designer: Michael Riley • studio: Shine Studio • 2 comments
The credits are set in a basic sans-serif font which makes nice contrasts to the (post-processed) live action footage of writing. Black ink gets absorbed into the thirsty, white paper – a reference to the diaries kept by the main character. The handwriting also emphasizes the "true story" nature of the film. Taking Chance is based on the personal account of a US Lieutenant who, at his own request, accompanied the remains of a young Marine who got killed in Iraq back home to his family in Wyoming.
The main titles are subtle and poetic – an approach that seems appropriate for a movie that deals with a subject that affects average Americans all across the US on a daily basis.
Taking Chance director and executive producer Ross Katz' experience working with the creatives at Shine has been a a very positive one: “I was terrified of a title sequence. I couldn’t conceive of how a full sequence could appear at the front of the film, without hurting it. Even if I could find it manageable, it would never be great. Then came Shine ... Seeing them create a sequence that would take the film to a whole other level, was beyond my wildest dreams.”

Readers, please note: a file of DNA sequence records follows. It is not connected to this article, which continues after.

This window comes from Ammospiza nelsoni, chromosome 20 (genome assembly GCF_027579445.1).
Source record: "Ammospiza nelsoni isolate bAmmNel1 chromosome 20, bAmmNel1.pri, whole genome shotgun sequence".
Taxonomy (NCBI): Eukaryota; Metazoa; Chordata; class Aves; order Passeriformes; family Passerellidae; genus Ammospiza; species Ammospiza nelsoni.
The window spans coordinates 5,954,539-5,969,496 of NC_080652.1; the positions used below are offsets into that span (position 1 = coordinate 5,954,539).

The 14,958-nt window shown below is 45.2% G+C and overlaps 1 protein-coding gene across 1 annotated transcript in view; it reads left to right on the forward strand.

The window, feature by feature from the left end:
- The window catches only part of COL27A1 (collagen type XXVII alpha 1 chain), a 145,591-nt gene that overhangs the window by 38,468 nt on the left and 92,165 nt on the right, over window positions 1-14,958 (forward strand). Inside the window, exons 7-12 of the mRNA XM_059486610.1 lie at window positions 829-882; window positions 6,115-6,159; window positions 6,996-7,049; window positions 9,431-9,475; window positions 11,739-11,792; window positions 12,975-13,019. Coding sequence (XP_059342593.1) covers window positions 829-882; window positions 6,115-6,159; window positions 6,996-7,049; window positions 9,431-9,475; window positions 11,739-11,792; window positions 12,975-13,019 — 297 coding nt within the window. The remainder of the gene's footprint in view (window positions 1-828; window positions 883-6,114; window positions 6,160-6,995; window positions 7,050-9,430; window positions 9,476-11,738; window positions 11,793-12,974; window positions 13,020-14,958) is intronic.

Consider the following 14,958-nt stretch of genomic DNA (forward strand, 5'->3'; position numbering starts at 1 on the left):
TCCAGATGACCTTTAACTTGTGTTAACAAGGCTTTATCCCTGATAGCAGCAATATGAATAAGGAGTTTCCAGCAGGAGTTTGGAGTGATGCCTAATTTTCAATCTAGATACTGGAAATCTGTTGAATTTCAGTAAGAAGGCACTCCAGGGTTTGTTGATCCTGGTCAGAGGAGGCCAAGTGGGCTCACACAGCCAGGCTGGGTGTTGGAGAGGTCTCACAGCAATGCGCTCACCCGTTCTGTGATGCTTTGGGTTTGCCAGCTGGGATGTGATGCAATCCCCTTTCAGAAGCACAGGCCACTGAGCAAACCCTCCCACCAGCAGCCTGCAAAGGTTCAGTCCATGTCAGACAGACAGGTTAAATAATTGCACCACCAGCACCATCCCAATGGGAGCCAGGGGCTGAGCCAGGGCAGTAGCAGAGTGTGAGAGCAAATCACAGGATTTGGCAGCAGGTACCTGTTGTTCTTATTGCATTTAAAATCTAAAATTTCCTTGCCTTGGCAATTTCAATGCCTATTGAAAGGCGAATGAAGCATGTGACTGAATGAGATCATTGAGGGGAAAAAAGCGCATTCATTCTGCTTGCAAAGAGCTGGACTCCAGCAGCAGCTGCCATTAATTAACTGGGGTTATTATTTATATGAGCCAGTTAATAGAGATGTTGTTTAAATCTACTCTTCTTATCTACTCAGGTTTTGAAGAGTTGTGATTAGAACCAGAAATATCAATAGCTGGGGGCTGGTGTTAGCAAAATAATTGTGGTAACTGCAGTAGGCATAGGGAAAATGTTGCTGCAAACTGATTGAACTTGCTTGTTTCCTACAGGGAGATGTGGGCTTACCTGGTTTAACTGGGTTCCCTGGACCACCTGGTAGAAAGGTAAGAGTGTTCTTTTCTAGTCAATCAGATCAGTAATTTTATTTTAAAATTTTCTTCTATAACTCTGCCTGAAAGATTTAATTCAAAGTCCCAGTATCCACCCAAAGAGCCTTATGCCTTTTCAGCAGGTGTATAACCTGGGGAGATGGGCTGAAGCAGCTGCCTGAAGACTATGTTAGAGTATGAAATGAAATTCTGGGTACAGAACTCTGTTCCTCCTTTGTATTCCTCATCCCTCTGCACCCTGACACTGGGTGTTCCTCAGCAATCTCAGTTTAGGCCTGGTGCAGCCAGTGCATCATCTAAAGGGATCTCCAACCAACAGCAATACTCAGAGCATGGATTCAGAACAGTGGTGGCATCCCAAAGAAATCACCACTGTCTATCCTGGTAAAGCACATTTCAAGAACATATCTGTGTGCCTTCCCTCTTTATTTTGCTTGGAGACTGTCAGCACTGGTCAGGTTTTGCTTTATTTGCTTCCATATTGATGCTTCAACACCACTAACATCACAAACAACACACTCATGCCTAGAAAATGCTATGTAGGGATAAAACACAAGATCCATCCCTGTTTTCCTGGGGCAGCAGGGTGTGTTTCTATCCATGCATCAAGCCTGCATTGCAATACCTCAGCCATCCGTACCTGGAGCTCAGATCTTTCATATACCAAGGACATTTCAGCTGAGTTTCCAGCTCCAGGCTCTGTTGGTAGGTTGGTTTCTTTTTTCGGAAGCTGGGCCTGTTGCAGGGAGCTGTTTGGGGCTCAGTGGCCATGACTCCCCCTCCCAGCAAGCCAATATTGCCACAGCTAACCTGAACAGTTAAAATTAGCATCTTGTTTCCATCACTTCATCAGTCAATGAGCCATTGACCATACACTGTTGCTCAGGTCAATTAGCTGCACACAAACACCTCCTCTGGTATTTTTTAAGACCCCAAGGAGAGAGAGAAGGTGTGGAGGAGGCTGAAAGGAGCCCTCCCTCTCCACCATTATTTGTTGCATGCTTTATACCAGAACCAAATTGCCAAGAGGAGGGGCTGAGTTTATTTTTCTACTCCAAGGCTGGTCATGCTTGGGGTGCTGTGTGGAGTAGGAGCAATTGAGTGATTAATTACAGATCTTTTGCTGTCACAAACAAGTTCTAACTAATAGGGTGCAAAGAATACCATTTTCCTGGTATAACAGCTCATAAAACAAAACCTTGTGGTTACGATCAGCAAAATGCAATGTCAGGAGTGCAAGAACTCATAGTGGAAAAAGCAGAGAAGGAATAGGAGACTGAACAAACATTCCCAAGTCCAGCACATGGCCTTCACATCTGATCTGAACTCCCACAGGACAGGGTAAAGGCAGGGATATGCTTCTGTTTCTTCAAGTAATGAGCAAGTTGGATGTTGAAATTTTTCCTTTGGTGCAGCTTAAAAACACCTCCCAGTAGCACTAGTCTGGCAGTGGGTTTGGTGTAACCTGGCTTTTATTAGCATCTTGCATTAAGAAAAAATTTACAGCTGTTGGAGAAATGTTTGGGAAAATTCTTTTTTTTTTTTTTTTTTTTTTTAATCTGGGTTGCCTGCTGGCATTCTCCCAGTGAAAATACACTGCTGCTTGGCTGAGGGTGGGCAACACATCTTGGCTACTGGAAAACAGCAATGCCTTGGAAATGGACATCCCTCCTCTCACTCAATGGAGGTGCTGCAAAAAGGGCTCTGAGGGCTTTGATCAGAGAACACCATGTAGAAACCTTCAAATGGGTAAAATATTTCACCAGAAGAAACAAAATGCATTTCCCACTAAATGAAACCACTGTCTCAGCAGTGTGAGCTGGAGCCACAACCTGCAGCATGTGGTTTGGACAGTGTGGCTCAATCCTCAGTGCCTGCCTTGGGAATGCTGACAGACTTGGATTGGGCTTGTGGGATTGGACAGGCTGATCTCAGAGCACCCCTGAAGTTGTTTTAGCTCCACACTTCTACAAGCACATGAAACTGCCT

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About Michael Riley
Michael Riley is the creative director of Shine, a creative design studio in LA. He has been directing and designing film and television main title sequences, theatrical trailers, television commercials and corporate identity packages since 1991. He has designed main title sequences for Traitor, Signs, Mad Money, and television title sequences for Terminator: The Sarah Connor Chronicles, Blade: The Series, Criminal Minds, Karen Sisco, Ally McBeal, Saturday Night Live, and many more. "I was very happy to work for DreamWorks on Kung Fu Panda. Maybe Gattaca, for Andrew Niccol; Band of Brothers for Steven Spielberg; or Standoff for Fox; or 21st Century for The United Nations," Riley answered, when asked what title sequences he is most proud of.
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